all words: Paula Mejia
all photos: Stephanie Breijo
Is this really happening? Is that really Billy Corgan?
I’m on the way to the 9:30 Club, watching DC drift by me through the foggy window of the cab, when it hits me- this show isn’t just sold out. It’s super fucking sold out. Like, an hour after tickets go on sale sold out. The type of sold out that draws crowds of fans hanging outside of the club, probably who got royally screwed over by ticket services, hoping for the slight possibility of extras to see one of their favorite bands ever from the 90s.
The cab rolls up to the venue and I feel slightly queasy, stemming from a strange mixture of excitement, extreme luck and incredible guilt. How is it even possible that I’m going to this show when so many other people who grew up listening to The Smashing Pumpkins weren’t able to? Even more daunting, how can I even begin to both quantify and encapsulate the surreal experience of seeing the Smashing Pumpkins live in this review?
Upon entering the packed 9:30 Club (I really have got to start coming earlier to these shows), I immediately noticed three things:
- Extremely heightened security- more than I’ve ever seen- for this show. Copious amounts of signs both inside and outside advertising ABSOLUTELY NO STAGE DIVING/CROWD SURFING, complete with not one, not two, but three bouncers at the front (and countless more throughout the venue), as well as two people checking bags at the front made it seem like an especially exclusive event. Not that I could picture Billy Corgan stage-diving Iggy Pop-style into a sweaty mass of fans. But surprising nonetheless.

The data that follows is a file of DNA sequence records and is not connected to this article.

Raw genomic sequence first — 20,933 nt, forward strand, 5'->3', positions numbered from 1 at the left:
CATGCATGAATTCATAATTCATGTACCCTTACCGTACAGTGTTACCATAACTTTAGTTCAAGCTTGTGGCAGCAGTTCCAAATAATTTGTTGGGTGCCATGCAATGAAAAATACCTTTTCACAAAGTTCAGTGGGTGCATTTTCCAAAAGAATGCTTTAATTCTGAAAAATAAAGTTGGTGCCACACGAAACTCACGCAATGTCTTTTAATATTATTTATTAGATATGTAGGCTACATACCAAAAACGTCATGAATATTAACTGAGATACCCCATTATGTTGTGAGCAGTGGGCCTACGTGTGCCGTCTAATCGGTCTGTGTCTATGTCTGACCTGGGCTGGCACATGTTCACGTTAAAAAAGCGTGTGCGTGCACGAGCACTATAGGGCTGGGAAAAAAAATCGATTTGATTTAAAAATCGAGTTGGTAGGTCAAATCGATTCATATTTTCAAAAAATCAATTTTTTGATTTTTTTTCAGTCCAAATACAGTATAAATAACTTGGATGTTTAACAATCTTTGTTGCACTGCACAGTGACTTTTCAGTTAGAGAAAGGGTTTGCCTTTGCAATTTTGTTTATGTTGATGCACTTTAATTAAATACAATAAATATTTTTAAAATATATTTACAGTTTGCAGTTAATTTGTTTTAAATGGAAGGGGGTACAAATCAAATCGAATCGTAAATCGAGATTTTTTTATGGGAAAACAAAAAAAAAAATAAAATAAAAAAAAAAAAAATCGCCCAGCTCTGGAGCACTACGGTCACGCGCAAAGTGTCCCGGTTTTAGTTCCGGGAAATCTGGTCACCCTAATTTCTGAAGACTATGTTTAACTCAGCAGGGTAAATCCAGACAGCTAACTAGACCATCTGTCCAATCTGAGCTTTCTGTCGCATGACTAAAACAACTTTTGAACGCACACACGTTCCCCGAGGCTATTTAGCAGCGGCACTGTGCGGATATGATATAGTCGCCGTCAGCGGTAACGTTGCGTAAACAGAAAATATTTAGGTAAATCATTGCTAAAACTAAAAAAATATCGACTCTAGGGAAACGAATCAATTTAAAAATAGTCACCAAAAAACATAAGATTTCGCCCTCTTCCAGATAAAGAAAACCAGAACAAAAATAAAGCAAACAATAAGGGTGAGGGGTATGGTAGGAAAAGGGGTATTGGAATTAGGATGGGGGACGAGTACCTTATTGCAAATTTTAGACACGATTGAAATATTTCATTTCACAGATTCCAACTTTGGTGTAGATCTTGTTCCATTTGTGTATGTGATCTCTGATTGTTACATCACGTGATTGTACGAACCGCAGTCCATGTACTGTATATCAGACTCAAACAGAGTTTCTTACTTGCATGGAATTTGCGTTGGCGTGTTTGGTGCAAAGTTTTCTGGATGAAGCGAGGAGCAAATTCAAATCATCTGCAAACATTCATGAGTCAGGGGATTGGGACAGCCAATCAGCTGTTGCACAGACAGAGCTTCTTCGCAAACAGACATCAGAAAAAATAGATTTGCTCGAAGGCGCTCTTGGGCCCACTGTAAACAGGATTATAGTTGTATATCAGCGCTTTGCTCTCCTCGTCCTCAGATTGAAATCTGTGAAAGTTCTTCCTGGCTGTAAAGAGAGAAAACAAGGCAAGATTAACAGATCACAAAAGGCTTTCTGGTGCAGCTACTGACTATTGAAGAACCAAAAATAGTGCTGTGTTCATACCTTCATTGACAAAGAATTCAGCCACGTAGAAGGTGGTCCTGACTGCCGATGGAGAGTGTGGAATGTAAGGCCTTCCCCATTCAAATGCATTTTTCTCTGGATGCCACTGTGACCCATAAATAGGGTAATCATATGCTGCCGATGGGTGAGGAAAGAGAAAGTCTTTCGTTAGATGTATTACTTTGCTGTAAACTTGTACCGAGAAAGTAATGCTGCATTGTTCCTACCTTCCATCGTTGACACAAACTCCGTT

- I was probably one of the youngest, if not the youngest person at this concert. The hefty majority of the crowd was comprised of thirty and forty somethings, arm and arm with their significant other, smiles brimming from their beer-drenched lips. Which makes sense. Back when the Pumpkins had their first smash (pun completely intended) hits in the early 90s from Gish and Mellon Collie and the Infinite Sadness, most of the crowd, like Corgan, would have been in their early 20s (the age I am now). It’s also evident that most of the crowd had been fans of the band for a while. In this current era of stereotypical hipster shows where apathy seems to be a prevalent fixture, it’s awesome to go to a show and have people genuinely psyched to see a band. You could hear the buzz of disbelief and euphoria reverberating from every discernible direction.
- Absolutely. Humongous. Amplifiers. As soon as I saw the sheer size and number of amps onstage, I immediately smacked my forehead. Damn it! Earplugs would have been a great idea…
With all of this in mind, I ventured upstairs, luckily snagging a great spot among the railing. It was exactly 9:45, right when The Smashing Pumpkins were supposed to come onstage. Sound and crew guys casually kept walking across, raising everyone’s heart rate that much more, thinking it was one of the band members. Several minutes later, the lights went out and the crowd erupted into a primal roar. One by one, the new band members came onstage, the volume reaching maximum capacity when Corgan stepped onto the stage. Countless yells of BILLAYYYYY made it seem as though DC was collectively welcoming back an old, long-lost friend. Which had me smiling unconsciously, because that’s what The Smashing Pumpkins are for so many. Welcoming back memories.